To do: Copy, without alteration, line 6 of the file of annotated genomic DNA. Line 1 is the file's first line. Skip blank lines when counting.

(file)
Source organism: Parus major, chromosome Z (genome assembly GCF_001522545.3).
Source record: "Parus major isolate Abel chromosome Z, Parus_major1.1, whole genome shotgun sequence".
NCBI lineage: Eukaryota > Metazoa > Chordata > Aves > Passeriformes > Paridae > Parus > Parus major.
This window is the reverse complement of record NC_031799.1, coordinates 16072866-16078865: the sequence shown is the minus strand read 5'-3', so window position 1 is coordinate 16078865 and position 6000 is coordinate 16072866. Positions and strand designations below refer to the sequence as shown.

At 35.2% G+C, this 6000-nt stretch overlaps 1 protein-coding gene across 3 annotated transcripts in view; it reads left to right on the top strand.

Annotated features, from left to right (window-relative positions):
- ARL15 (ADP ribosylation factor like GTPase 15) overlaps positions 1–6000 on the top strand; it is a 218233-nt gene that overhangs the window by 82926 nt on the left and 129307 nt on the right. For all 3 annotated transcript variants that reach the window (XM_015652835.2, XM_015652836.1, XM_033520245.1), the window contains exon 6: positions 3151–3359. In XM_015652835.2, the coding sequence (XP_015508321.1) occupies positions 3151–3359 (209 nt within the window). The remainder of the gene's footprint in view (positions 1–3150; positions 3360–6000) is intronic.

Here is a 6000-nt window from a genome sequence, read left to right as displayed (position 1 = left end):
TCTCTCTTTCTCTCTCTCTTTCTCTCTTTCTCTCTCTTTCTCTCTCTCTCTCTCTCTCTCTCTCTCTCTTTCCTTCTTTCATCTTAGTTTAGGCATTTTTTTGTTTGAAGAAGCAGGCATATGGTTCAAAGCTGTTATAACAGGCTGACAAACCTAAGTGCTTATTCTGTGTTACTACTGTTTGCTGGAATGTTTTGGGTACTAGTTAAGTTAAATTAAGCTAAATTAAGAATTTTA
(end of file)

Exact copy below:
Annotated features, from left to right (window-relative positions):